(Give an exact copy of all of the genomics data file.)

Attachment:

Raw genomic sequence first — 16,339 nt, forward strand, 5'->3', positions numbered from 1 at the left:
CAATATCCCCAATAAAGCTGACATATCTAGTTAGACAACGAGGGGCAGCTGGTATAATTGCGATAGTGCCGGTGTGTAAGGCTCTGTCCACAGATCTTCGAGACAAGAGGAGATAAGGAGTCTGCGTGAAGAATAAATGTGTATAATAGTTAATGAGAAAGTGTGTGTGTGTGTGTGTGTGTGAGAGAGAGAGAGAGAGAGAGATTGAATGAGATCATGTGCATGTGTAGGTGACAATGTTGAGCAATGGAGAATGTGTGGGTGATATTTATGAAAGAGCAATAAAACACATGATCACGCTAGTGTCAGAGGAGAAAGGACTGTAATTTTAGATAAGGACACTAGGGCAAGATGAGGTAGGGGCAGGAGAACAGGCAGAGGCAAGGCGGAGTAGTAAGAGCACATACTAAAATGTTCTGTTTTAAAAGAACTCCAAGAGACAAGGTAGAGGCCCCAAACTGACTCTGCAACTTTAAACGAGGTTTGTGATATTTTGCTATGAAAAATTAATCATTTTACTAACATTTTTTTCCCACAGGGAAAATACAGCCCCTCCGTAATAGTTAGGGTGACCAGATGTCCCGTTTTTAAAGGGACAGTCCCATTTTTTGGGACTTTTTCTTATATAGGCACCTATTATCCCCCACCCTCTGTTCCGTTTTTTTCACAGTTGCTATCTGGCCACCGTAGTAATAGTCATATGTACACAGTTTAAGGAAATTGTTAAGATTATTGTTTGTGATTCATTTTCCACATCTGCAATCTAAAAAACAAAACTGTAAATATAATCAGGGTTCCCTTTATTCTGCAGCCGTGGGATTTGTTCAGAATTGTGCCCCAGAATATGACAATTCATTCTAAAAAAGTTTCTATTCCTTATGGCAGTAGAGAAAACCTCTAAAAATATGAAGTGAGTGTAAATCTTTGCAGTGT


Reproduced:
Raw genomic sequence first — 16,339 nt, forward strand, 5'->3', positions numbered from 1 at the left:
CAATATCCCCAATAAAGCTGACATATCTAGTTAGACAACGAGGGGCAGCTGGTATAATTGCGATAGTGCCGGTGTGTAAGGCTCTGTCCACAGATCTTCGAGACAAGAGGAGATAAGGAGTCTGCGTGAAGAATAAATGTGTATAATAGTTAATGAGAAAGTGTGTGTGTGTGTGTGTGTGTGAGAGAGAGAGAGAGAGAGAGATTGAATGAGATCATGTGCATGTGTAGGTGACAATGTTGAGCAATGGAGAATGTGTGGGTGATATTTATGAAAGAGCAATAAAACACATGATCACGCTAGTGTCAGAGGAGAAAGGACTGTAATTTTAGATAAGGACACTAGGGCAAGATGAGGTAGGGGCAGGAGAACAGGCAGAGGCAAGGCGGAGTAGTAAGAGCACATACTAAAATGTTCTGTTTTAAAAGAACTCCAAGAGACAAGGTAGAGGCCCCAAACTGACTCTGCAACTTTAAACGAGGTTTGTGATATTTTGCTATGAAAAATTAATCATTTTACTAACATTTTTTTCCCACAGGGAAAATACAGCCCCTCCGTAATAGTTAGGGTGACCAGATGTCCCGTTTTTAAAGGGACAGTCCCATTTTTTGGGACTTTTTCTTATATAGGCACCTATTATCCCCCACCCTCTGTTCCGTTTTTTTCACAGTTGCTATCTGGCCACCGTAGTAATAGTCATATGTACACAGTTTAAGGAAATTGTTAAGATTATTGTTTGTGATTCATTTTCCACATCTGCAATCTAAAAAACAAAACTGTAAATATAATCAGGGTTCCCTTTATTCTGCAGCCGTGGGATTTGTTCAGAATTGTGCCCCAGAATATGACAATTCATTCTAAAAAAGTTTCTATTCCTTATGGCAGTAGAGAAAACCTCTAAAAATATGAAGTGAGTGTAAATCTTTGCAGTGT